The application process for Social Security Disability benefits is long and detailed, the system is bureaucratic, and many applications are wrongfully denied due to minor errors or omissions. You can overcome some challenges to obtaining disability benefits by avoiding these five common missteps when applying.

1. Failing To Educate Yourself

A major stumbling block for many applicants is not understanding the basics of the Social Security Disability Insurance program.

The program provides benefits for people who are unable to work for a year or more or have a condition expected to end in death. You must have worked long enough in jobs covered by Social Security, usually 10 years, to be entitled to benefits. You also must have a medical condition that meets the Social Security definition of disability.

2. Failing to Apply Quickly or to Appeal a Denial

It is especially important to apply for disability benefits as soon as you become disabled. It may take a long time for Social Security to process your application.

If your application is turned down at first, as many are, you should not hesitate to appeal. An initial denial is not necessarily the final word, and you have the right to pursue your case further. However, there usually are deadlines for appealing. You must file your appeal before the deadline to avoid having to start over with a new application.

3. Neglecting To Follow Your Doctor’s Advice.

Although you may be too sick to work, your word alone won’t be enough to qualify you for disability benefits. You must provide solid medical evidence proving that your medical condition makes it impossible for you to work. Receiving continuous and consistent medical treatment is the only way to provide it.

One way Social Security Disability examiners evaluate a claim is by determining whether you have sought treatment and complied with your doctor’s recommendations. If you fail to take your medications, the Social Security Administration may conclude that your condition isn’t as severe and limiting as you claim.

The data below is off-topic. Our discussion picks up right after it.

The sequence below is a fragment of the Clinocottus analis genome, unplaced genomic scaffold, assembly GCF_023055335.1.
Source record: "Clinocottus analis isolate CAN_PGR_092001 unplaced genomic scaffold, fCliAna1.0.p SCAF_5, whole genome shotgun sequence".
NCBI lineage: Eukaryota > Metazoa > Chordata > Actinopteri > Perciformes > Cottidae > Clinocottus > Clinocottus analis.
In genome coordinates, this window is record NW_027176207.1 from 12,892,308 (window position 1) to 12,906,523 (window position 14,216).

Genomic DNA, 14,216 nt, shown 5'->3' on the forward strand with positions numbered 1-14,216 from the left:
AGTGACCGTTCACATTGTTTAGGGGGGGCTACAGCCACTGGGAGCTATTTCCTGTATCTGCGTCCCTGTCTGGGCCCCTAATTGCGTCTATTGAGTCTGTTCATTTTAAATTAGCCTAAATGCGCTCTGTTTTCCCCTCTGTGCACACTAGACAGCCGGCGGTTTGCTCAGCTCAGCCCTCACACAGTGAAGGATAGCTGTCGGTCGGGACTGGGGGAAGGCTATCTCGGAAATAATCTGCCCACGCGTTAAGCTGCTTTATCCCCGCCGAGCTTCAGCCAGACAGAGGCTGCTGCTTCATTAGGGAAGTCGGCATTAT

There are only a few acceptable reasons for not following a prescribed treatment, such as being unable to afford it or experiencing side effects from medication that are worse than the symptoms being treated.

4. Being Dishonest.

Many applicants mistakenly believe that making their condition seem more serious than it really is can help them obtain benefits. However, that can hurt you when Social Security compares your claim with your doctor’s reports and finds inconsistencies. That being said, it’s important not to downplay your symptoms either.

Disability decisions are based in part on your work history, which should thoroughly describe the requirements of your previous jobs. The Social Security Administration will look closely at this to determine whether you would be able to return to a previous job or whether your impairment would prevent it. Simply put, dishonesty will hurt your chances of getting your disability benefits approved.

5. Ignoring Income Limitations.

The Social Security Administration limits what you can earn and still receive benefits. To collect benefits from Social Security Disability Insurance, you cannot earn more than $1,070 per month. (Supplemental Security Income is different from disability and is based upon different criteria).

While it may be possible to collect both disability and unemployment benefits, there is a risk that the Social Security Administration will deny your claim as you say that you can’t work to receive disability benefits, but can work to receive unemployment.

A Disability Attorney Can Help

The Social Security Administration website provides answers to general questions about the program. However, an experienced disabilities benefits lawyer can explain how the program addresses your particular condition.

A Social Security Disability lawyer who understands the application and appeals process can review your situation, collect the necessary medical evaluations you need and prepare a solid application so that you receive the benefits to which you’re entitled.